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Iowa

Iowa is one of the North Central States of the American Union, and is about midway between the Atlantic and the Pacific Oceans. It lies between two great rivers, the Mississippi and the Missouri, the Mississippi forming its eastern boundary and separating it from the States of Illinois and Wisconsin ; the Missouri and its chief tributary, the Big Sioux, forming its western boundary, and separating it from the States of Nebraska and South Dakota. It extends from 40 deg. 36 min. to 43 deg. 30 min. north latitude. In the south-east corner, in Lee County, the boundary projects below the parallel, following the channel of the Des Moines River down to its junction with the Mississippi. The state is 310 miles from east to west and 210 miles from north to south, and has an area of 56,025 square miles, or 35,856,000 acres, being nearly the same size as Wisconsin or Illinois.

Physical Characteristics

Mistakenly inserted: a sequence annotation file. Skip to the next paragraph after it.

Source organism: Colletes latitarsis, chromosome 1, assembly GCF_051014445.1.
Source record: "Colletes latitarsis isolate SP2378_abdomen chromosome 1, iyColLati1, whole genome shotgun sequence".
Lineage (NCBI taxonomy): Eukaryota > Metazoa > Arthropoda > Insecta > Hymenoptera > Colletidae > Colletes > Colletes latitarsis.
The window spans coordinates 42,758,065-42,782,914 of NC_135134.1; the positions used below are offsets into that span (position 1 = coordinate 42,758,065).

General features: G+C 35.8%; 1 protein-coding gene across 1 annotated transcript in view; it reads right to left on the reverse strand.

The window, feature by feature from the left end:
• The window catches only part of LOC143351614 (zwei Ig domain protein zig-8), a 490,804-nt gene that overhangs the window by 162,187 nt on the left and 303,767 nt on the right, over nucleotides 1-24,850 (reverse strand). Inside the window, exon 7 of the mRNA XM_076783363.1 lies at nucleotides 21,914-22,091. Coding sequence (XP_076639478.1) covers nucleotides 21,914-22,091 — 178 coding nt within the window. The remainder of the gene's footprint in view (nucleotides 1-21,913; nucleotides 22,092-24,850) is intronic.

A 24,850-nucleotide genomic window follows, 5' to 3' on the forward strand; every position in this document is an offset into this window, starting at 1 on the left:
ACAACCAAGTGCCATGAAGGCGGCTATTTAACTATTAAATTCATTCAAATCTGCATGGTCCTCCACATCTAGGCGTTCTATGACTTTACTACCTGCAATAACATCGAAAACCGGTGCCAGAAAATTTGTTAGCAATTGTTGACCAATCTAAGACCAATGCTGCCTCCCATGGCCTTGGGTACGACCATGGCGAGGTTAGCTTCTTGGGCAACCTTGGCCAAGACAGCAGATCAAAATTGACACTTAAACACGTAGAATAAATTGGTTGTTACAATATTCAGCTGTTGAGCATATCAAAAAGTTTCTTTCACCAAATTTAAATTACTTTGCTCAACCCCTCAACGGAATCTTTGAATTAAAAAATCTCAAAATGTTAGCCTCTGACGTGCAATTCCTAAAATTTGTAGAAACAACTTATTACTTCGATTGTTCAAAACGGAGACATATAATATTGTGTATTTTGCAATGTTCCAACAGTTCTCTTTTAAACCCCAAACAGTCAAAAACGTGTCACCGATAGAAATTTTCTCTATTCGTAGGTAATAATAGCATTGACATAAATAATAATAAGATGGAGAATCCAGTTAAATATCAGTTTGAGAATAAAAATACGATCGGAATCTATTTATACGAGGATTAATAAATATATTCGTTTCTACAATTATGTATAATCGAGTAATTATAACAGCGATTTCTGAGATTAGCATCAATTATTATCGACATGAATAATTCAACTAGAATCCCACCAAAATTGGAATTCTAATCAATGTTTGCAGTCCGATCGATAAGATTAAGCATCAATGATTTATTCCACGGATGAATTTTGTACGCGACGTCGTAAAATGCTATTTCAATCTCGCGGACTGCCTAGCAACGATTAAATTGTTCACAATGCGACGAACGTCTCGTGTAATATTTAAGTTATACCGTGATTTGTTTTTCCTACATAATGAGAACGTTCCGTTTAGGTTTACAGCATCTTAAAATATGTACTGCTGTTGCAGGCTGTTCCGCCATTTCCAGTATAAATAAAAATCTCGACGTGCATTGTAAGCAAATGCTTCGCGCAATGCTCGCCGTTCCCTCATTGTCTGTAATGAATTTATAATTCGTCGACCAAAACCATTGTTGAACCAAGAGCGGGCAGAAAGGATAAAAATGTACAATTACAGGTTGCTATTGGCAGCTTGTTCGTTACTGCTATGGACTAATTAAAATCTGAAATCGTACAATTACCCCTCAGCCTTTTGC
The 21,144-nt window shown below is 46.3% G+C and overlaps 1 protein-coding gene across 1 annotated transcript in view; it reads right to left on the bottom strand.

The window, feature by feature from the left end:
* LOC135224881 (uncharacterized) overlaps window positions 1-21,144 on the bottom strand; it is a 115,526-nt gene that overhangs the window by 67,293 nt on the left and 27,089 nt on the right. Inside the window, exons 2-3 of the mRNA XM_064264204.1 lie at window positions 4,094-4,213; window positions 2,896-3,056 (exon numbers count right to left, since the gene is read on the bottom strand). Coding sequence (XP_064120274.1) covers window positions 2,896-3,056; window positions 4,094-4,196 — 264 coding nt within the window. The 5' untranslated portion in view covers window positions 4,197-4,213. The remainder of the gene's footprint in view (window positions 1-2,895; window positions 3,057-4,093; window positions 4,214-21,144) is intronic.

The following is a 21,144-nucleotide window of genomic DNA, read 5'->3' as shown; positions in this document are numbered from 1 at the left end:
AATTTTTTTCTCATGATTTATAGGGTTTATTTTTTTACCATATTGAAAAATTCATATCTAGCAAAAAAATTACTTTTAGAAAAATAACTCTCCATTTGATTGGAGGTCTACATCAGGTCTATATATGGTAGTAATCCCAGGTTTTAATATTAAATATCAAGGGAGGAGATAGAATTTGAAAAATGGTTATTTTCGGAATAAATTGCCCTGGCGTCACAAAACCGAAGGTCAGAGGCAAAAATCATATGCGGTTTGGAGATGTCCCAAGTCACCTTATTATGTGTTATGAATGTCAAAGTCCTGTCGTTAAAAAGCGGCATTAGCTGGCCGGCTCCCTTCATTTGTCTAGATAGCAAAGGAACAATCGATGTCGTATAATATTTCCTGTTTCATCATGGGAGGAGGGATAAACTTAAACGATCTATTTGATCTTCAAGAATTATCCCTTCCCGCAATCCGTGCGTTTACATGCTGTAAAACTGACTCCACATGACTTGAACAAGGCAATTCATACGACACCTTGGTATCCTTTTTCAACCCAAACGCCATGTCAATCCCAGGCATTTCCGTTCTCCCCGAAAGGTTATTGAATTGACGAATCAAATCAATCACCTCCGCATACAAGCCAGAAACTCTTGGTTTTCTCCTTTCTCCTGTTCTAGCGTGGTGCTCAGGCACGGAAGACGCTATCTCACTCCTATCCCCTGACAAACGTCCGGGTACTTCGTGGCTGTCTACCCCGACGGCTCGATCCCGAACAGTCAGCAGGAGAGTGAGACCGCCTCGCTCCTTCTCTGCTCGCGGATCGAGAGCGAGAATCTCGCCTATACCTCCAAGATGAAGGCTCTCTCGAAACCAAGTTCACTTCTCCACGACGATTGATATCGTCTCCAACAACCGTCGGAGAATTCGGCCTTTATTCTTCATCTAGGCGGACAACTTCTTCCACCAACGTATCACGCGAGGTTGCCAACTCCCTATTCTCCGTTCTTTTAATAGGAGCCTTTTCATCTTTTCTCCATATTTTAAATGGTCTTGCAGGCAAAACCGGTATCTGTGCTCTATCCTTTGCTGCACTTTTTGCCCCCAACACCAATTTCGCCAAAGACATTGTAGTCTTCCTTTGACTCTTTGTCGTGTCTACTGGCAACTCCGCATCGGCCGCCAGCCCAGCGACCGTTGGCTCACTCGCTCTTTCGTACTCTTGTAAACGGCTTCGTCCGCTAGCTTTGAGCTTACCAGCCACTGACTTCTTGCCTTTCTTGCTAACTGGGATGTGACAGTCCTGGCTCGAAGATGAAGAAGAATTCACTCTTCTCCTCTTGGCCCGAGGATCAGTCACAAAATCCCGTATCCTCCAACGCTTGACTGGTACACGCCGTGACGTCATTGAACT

The surface of the state is an undulating prairie, part of the Great Central Plain of North America. It rises gradually from the south-east corner, where the lowest point is but 444 feet above the sea-level, towards the north-west, to the Divide (an elevated plain beginning in Dickinson County in the north-western part of the state), where the highest point (1694 feet) is reached. The ridge then crosses the state from north to south, parallel with the western boundary and about 60 miles east of it, until it reaches Adair County, whence it sweeps eastwards to Appanoose County. That part of the state east of the Divide, comprising over two-thirds of its surface, is drained by rivers flowing in a southeasterly direction into the Mississippi and its tributaries. The principal rivers of this system are the upper Iowa, Turkey, Maquoketa, Wapsipinicon, Cedar, Skunk, and Des Moines. Of these the Des Moines is by far the largest and most important, rising in Minnesota and flowing diagonally across the entire state. West of the Divide the rivers flow southwesterly into the Missouri and its tributaries, and, as the watershed is near the western boundary of the state, the rivers have shorter courses and a more rapid flow than those of the eastern system. The principal western rivers are the Big Sioux, Rock, Floyd, Little Sioux, Boyer, and Nishnabotna. The principal lakes of Iowa are Spirit Lake, which is the largest, Lake Okoboji, a popular summer resort, Clear Lake, and Storm Lake. These are small but beautiful sheets of water situated in the north-western part of the state which is an extension of the lake region of Minnesota. Along the largest rivers are valleys from one to ten miles in width, bordered by irregular lines of bluffs. The picturesque ravines and bold rocky bluffs, ranging in height from 200 to 400 feet, along the Mississippi from Dubuque northwards, lend to that portion of the river a striking beauty all its own. There is but little native forest in the state, the timber being chiefly confined to the valleys of the rivers and the bordering bluffs. It was found, however, that all deciduous trees throve on the soil of the prairies; by special legislation, offering fiscal privileges, the farmers were encouraged to plant, and now woodland groves near the farmhouses are seen in all parts of the state, adding picturesqueness to the scenery. The principal trees are the cottonwood, ash, elm, maple, hickory, black walnut, poplar, box elder, cedar, and varieties of oak. There are no miasmatic bottomlands in the state; the air is dry and invigorating, and the general climatic influences salubrious. During the last ten years (1899 to 1908 inclusive) the average extremes of temperature were 102 deg. above to 31 deg. below zero; the average mean temperature was 48 deg. above zero. During the same time the average rainfall was 33 inches. For the year 1908, the mean temperature was 49.5 deg.; the highest temperature was 101 deg. (3 August) in Mahaska and Wapello Counties in the southern part of the state; the lowest temperature reported for the year was 18 deg. below zero (29 January) in Emmet and Winnebago Counties in the northern part of the state. The average amount of rain and melted snow for the year was 35.26 inches.